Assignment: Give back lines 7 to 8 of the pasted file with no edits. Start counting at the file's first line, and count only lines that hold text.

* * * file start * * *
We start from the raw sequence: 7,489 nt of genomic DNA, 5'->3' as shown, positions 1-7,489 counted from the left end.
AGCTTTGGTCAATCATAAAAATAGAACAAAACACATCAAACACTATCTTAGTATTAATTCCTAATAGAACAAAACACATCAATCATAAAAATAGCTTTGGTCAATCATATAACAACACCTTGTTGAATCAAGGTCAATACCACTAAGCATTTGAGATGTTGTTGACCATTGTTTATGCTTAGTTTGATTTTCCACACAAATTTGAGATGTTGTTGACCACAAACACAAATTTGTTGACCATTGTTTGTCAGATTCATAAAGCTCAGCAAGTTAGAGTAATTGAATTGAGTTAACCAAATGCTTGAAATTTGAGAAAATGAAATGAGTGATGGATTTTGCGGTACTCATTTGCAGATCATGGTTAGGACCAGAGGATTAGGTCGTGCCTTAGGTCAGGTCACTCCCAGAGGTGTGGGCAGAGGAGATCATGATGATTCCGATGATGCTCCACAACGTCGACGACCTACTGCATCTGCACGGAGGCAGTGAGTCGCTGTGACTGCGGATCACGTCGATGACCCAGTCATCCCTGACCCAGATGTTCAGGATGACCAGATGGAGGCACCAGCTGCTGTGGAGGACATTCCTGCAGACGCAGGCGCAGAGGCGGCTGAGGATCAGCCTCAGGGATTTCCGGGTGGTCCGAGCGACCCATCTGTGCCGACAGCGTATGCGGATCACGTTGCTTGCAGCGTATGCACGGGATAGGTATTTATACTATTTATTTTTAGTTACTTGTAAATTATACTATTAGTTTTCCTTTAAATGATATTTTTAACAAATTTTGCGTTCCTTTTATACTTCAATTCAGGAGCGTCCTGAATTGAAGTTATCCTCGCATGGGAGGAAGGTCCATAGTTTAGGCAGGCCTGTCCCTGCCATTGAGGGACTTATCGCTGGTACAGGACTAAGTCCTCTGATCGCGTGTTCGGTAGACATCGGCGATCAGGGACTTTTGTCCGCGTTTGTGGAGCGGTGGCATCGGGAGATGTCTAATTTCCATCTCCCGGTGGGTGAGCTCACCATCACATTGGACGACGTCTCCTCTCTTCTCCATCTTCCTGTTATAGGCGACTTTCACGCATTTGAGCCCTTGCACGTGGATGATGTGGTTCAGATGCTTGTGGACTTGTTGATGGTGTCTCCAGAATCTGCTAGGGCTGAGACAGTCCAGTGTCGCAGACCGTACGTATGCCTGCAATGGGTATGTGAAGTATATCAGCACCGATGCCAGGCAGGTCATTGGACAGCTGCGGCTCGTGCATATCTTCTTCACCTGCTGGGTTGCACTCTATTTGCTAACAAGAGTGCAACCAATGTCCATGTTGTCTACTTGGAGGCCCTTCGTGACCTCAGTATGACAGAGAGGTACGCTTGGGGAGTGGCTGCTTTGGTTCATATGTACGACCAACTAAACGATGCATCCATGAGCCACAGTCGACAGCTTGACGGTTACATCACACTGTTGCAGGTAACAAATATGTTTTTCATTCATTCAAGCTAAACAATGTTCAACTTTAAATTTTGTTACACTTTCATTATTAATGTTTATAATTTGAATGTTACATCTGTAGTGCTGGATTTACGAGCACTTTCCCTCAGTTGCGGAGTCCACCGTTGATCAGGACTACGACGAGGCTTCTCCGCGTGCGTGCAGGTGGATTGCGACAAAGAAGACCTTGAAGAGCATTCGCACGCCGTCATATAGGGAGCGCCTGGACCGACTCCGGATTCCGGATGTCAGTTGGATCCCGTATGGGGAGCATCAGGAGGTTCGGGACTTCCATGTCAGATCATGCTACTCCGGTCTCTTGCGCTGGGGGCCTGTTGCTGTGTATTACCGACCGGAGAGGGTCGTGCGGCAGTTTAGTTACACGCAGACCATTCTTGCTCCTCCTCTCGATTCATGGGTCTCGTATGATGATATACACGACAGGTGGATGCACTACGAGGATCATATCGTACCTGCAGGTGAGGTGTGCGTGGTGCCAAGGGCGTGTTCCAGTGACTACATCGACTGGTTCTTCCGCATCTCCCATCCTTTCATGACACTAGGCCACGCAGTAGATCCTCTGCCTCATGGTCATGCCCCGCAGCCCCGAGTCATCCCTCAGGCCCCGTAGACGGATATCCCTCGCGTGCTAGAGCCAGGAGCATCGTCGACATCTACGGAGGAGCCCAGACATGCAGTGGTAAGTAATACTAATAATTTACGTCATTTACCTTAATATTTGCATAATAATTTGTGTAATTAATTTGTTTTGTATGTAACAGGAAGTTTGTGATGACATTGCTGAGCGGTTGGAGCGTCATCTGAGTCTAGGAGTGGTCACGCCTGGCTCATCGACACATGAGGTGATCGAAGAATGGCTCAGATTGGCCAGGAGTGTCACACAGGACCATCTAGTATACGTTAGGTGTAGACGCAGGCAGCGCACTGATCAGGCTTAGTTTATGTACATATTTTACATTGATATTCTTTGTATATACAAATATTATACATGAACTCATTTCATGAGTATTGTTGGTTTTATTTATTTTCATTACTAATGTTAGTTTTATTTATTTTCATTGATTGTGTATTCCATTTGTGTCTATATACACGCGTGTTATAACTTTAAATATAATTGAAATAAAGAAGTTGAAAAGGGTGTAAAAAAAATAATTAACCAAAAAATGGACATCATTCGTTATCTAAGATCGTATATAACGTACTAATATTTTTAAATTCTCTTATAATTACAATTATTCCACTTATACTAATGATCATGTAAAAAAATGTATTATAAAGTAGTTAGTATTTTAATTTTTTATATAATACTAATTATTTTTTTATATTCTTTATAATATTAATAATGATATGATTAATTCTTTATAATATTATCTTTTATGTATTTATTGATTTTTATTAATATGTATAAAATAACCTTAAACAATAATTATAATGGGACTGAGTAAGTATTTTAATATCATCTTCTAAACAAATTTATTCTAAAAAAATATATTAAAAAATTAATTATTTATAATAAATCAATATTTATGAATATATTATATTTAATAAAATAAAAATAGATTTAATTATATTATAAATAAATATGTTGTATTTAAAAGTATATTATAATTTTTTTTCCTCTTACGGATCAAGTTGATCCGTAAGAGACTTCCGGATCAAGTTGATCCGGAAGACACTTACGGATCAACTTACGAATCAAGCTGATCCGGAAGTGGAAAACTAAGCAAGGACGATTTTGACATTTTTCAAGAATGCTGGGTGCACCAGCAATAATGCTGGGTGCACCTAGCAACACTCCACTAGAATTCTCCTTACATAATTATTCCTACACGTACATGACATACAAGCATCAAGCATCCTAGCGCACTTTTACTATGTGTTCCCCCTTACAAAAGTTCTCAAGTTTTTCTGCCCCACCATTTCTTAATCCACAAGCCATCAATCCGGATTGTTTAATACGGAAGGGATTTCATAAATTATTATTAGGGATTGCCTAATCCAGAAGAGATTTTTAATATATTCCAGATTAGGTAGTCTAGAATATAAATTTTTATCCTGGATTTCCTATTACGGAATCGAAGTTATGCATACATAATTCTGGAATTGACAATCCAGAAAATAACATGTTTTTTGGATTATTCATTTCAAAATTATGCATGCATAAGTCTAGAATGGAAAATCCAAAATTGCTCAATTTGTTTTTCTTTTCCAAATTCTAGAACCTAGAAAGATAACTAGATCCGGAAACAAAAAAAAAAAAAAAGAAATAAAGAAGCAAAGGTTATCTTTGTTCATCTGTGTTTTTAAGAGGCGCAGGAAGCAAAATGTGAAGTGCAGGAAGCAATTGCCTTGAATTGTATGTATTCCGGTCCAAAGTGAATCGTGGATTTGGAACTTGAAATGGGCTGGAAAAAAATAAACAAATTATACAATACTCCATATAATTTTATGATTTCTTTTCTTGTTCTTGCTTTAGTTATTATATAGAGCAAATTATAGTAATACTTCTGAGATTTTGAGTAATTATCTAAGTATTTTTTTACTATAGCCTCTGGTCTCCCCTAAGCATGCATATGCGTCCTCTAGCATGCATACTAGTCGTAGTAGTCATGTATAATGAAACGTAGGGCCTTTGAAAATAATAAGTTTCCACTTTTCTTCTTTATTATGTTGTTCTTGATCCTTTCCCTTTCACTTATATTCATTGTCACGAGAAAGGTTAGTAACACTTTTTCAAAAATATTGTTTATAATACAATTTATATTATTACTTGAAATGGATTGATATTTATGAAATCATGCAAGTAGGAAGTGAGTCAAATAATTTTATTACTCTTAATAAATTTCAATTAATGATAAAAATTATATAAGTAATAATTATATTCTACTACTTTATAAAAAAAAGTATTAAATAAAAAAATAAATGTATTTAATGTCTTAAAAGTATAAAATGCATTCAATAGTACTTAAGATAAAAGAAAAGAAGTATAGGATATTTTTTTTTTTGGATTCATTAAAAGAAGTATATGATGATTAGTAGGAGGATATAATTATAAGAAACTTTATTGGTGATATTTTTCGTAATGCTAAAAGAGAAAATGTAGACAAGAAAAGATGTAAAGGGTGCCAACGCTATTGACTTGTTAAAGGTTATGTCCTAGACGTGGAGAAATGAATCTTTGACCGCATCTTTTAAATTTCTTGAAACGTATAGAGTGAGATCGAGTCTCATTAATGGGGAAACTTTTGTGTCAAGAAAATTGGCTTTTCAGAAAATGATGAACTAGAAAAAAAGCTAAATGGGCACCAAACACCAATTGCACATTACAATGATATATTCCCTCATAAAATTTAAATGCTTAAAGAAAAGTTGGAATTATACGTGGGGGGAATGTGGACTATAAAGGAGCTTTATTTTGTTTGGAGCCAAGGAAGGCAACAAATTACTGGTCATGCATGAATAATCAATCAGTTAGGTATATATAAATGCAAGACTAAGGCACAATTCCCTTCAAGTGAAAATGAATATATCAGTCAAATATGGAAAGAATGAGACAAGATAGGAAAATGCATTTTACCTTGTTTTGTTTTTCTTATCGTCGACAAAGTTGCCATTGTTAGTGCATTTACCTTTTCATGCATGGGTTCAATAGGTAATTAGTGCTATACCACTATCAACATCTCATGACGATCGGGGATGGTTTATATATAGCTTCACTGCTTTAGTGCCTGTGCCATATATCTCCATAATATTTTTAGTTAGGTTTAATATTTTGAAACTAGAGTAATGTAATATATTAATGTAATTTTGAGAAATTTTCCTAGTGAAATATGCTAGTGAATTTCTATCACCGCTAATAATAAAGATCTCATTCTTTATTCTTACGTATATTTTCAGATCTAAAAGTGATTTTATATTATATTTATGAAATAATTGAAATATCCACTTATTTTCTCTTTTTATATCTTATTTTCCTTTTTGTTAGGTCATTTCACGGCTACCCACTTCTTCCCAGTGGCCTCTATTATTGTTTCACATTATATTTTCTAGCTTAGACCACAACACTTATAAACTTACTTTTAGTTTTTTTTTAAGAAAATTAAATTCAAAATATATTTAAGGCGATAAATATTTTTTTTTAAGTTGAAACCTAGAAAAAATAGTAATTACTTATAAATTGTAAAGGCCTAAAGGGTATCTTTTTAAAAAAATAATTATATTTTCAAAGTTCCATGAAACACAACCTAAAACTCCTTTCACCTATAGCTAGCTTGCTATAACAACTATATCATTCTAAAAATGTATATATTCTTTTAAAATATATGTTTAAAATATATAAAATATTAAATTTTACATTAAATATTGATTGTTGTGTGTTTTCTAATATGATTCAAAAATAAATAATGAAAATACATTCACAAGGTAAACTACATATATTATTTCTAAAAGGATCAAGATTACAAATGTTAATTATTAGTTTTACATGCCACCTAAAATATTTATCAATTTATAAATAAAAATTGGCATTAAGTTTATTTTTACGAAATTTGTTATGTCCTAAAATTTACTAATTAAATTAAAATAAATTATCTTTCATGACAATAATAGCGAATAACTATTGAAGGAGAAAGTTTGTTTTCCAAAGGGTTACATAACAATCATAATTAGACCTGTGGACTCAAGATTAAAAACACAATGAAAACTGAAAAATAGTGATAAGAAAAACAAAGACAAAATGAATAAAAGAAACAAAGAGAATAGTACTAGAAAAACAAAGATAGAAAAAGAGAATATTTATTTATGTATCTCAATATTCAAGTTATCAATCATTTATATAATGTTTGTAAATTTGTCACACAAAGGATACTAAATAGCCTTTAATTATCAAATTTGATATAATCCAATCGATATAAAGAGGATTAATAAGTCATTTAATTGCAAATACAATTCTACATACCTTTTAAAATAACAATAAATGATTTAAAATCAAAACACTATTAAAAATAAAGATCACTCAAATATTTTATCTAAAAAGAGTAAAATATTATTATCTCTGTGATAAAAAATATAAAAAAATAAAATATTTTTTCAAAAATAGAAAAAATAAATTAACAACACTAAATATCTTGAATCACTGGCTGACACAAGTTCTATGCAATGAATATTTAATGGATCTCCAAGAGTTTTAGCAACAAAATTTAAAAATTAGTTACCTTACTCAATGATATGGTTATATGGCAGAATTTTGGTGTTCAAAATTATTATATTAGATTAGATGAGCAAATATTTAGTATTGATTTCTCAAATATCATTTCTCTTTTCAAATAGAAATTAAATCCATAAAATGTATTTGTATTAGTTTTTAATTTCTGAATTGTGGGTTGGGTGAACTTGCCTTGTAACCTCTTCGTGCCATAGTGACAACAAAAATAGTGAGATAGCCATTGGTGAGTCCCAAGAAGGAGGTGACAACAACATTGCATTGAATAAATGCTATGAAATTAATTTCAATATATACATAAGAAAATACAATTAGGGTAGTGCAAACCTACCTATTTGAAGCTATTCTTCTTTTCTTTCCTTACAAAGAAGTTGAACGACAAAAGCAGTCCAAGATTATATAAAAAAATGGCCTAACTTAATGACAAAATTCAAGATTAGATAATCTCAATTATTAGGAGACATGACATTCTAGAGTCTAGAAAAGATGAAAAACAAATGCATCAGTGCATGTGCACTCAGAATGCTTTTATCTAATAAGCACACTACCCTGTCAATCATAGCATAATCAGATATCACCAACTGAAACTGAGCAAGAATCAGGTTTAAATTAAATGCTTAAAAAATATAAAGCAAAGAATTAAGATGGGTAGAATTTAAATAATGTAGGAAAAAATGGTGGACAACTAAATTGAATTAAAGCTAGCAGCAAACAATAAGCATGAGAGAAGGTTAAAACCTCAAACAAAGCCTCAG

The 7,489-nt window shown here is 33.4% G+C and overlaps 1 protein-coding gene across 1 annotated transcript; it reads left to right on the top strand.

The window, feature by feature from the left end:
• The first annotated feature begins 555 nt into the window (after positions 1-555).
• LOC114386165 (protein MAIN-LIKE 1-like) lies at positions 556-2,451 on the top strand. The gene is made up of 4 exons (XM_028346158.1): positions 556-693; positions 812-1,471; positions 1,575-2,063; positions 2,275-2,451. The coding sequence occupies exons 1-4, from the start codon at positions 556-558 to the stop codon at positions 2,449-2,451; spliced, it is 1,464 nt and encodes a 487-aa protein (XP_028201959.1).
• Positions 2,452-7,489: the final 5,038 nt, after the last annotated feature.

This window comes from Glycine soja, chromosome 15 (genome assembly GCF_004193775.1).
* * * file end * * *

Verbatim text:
• Positions 2,452-7,489: the final 5,038 nt, after the last annotated feature.

This window comes from Glycine soja, chromosome 15 (genome assembly GCF_004193775.1).